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Although initial reactions to Amazon’s Kindle Fire have been glowing, as of late, the 7-inch Android-based tablet has been taking heat from critics who say it suffers from several problems.
Those critics point to the device’s lack of physical volume buttons, software quirks, and other issues that, if left unaddressed, could have a profoundly negative impact on the device’s sales over the long-term.
The fact is, like any other device, the Kindle Fire does have some flaws. There also are some areas in which Amazon could have done a better job of delivering features customers really desire. But the device is done. And for the most part, it delivers on Amazon’s promise of becoming a cheaper alternative to high-powered and high-priced tablets already on the market, like Apple’s iPad 2.
So, complaining about the Kindle Fire now won’t do anyone any good. Instead, it might be a good time to consider some of the things that Amazon can do to improve the next Kindle Fire iteration when that device hits store shelves sometime next year.
Read on to find out what Amazon must bring to the second-generation Kindle Fire.
1. More physical buttons
The Kindle Fire has been criticized recently for only coming with a single physical button that controls whether the screen is on or off. It’s a fair criticism. As nice as tablets are with their touch screen functionality, physical buttons are needed to do basic things like control volume. The Kindle Fire 2 shouldn’t come with too many buttons, but one or two more to serve essential needs would detract from the tablet’s spare design.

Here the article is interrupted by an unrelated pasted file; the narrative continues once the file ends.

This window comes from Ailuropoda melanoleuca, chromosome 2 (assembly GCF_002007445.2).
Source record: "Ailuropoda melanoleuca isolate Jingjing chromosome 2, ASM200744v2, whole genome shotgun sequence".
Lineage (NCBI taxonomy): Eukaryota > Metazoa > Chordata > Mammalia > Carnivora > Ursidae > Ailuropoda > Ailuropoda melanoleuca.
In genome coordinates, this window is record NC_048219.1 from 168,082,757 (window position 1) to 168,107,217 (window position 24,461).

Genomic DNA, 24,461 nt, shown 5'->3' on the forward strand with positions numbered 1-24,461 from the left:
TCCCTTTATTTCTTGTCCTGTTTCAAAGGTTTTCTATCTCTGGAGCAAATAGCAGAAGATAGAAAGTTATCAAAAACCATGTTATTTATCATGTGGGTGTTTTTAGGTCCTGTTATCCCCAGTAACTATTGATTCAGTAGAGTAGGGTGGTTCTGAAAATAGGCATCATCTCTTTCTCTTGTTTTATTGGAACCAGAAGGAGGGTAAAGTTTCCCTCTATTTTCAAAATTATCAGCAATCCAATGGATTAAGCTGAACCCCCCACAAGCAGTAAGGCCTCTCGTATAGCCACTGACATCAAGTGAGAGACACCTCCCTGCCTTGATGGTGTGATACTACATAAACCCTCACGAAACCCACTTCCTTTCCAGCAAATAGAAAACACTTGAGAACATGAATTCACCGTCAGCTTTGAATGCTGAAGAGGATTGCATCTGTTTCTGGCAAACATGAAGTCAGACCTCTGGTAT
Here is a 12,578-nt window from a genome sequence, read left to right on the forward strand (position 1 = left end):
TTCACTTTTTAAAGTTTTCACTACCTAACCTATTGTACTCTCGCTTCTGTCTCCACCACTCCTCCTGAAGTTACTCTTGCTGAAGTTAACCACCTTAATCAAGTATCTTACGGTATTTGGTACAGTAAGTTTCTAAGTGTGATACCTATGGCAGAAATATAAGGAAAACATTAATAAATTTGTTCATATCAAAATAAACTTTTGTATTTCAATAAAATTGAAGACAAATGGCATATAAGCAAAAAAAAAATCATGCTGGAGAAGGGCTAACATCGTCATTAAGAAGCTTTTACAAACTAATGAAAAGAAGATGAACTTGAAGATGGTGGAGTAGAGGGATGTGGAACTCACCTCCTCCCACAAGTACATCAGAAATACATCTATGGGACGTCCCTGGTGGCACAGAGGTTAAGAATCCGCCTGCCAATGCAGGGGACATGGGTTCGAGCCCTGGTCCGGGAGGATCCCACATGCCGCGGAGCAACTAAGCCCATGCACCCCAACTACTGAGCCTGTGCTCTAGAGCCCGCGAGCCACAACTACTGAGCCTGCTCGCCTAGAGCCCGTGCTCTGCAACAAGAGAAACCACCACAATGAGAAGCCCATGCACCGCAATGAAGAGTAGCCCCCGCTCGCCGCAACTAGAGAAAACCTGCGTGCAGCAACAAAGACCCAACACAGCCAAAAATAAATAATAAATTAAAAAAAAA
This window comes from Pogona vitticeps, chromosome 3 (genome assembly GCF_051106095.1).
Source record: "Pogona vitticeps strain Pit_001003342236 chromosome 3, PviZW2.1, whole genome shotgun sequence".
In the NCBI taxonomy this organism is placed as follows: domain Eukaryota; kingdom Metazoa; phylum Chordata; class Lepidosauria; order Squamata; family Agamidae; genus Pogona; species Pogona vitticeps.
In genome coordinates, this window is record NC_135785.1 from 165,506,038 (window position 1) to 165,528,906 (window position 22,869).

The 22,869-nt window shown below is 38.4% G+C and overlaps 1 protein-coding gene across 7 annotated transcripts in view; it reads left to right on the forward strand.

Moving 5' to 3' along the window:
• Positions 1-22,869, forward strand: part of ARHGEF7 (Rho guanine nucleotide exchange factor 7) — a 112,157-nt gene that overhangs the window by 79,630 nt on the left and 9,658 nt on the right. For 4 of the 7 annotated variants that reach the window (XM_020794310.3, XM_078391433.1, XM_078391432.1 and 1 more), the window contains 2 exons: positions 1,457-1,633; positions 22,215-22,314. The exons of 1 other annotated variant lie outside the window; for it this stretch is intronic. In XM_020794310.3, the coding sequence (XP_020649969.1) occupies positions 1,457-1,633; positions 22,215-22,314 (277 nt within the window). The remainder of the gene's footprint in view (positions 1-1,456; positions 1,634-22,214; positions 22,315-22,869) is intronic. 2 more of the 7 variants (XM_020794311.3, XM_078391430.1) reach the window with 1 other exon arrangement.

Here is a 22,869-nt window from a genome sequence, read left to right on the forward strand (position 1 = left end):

2. Improved sound quality
When using the Kindle Fire, users will quickly find that it lacks the sound quality found in the iPad 2 or Samsung Galaxy Tab 10.1. So it might be a good idea for Amazon to deliver better-quality speakers in the Kindle Fire 2. Sure, it’ll push the price up, but the Kindle Fire’s speakers are a real problem right now.
3. A touch screen reboot
If Apple does anything right, it’s deliver outstanding touch screens. The iPhone 4S’ touch screen is nicely responsive, and the same can be said for the iPad 2’s. In order to make the Kindle Fire 2 an even better iPad competitor, Amazon must make the device’s touch screen more responsive. Sluggish touch screen performance on the Kindle Fire might be partly due to software quirks, but better hardware will always address such issues.
4. More screen sizes
The Kindle Fire launched with a 7-inch display. However, it’s competing in a market dominated by much larger alternatives, including the 9.7-inch iPad 2 and the 10.1-inch Galaxy Tab. Therefore, Amazon should bring new screen sizes to the next Kindle Fire to offer customers more choices.